Glimpse From the St Lucie, and its Lost Pine Forests of Yesteryear, SLR/IRL

Historic postcard, St Lucie River looking from “Dudley’s,” today’s Palm City, near Sandhill Cove, across the river to Stuart, undated. Courtesy, Sandra Henderson Thurlow.
In this historic postcard we see many things that today we often do not see: a well dressed man in a hat; women also with lavish hats and donning long dresses; tall grasses along the shoreline; and an extensive pine forest across the St Lucie River…

Martin County, like most of Florida was once a giant forest. Logging companies harvested much of the area starting in the mid 1800s. We can only really guess what it looked like, and only imagine what the world was like for the animals and native peoples that lived under its cover.

Harshberger vegetation map 1913.
The famous Harshberger vegetation map of 1913 gives us an idea of what Martin County would have looked like, noting mostly pine forests, of Caribbean, sand and longleaf pine, but other plant communities near the St Lucie River would have included: beach; strand; tropical hammock; mangroves; low hammock; scrub; dry prairie; wet prairie; pine flat woods; swamp and marsh. The United States woodland density map of 1873 shows Florida to be one of the greenest areas of the continent having had the most trees. Wouldn’t that have been something to see!

Woodland density map 1873, William H. Brewer.
We cannot return the forests, but we can choose what plants and trees to put in our yards. The business of landscaping has us in a cycle of turf, fertilizing, pesticides, and often bushes and trees that don’t really “go” here.

One way to help the St Lucie River is to take into our own hands what we plant in our yards. This can take time and that’s part of the fun of it. Creating a Florida Friendly yard using a mixture of native and Florida tolerant plants, less turf, requiring  fewer chemicals and maintenance really does help. What if everyone did it?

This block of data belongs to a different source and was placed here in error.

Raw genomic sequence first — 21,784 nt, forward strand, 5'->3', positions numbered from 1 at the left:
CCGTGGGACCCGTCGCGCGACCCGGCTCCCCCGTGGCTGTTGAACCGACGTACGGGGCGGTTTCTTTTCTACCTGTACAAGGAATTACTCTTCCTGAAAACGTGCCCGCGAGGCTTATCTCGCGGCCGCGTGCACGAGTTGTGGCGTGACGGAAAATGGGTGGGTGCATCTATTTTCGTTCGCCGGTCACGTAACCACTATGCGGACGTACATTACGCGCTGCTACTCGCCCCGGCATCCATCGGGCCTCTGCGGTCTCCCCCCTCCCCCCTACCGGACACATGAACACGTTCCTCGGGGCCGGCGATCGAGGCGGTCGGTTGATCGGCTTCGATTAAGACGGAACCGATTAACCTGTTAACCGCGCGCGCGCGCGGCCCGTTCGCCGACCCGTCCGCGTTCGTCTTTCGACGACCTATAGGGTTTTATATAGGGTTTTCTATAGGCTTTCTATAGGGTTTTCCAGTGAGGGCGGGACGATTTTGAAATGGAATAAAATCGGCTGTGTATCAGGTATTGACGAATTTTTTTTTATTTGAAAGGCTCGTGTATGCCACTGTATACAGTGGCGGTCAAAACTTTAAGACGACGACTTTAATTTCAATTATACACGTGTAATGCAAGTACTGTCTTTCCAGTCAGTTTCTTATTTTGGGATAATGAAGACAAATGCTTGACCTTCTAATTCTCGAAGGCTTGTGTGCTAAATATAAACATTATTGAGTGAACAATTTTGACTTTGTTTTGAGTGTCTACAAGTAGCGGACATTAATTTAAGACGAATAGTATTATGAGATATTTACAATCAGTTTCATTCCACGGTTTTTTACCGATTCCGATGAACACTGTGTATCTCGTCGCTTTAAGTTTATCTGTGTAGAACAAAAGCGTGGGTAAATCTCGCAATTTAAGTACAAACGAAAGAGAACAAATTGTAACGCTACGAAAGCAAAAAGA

When you drive across the bridge, or look across the river, or look at your yard, just for fun, ask yourself: “What would have been here, what would have been naturally beautiful, what would have attracted wildlife one hundred years ago?”….and then if you feel like it–recreate!

A photo from DEP showing a yard along the North Fork of the SLR. In instances like this it is easy to see the negative effects of fertilizer runoff in river from a yard that is mostly turf grass.

John Whiticar SLR/IRL
Florida Native Plant Society: http://www.fnps.org/natives/native-plant-communities

Florida Friendly Yards and Native Plants: http://floridayards.org/fyplants/

Original plant communities of Broward Co, (very similar to Martin Co. St Lucie mentioned):
http://journals.fcla.edu/browardlegacy/article/viewFile/77908/75344

US old forests: https://www.nrs.fs.fed.us/pubs/rmap/rmap_nrs4.pdf

John Harshberger:http://people.wku.edu/charles.smith/chronob/HARS1869.htm

6-9-17 JTL

4 thoughts on “Glimpse From the St Lucie, and its Lost Pine Forests of Yesteryear, SLR/IRL

  1. When we moved here in 1956, there were no manicured lawns; mostly sand and sandspurs. If it was green we mowed it, but it was not “manicured.” Can’t blame northerners from wanting to re-create the lawns and yards they had back “home” but it is completely foreign to Florida ecosystems. We have not only dumped Lake Okeechobee muck in the river through the St. Lucie Canal; we have brought it to our shores in 1 X 2 rectangles called “sod.” It looks pretty, but it is completely bad to be anywhere near the salt water estuary or the tributaries which run into it. Natural Florida vegetation which does not require fertilizer is much more responsible and much less expensive to maintain.

    Mac Stuckey

    Liked by 1 person

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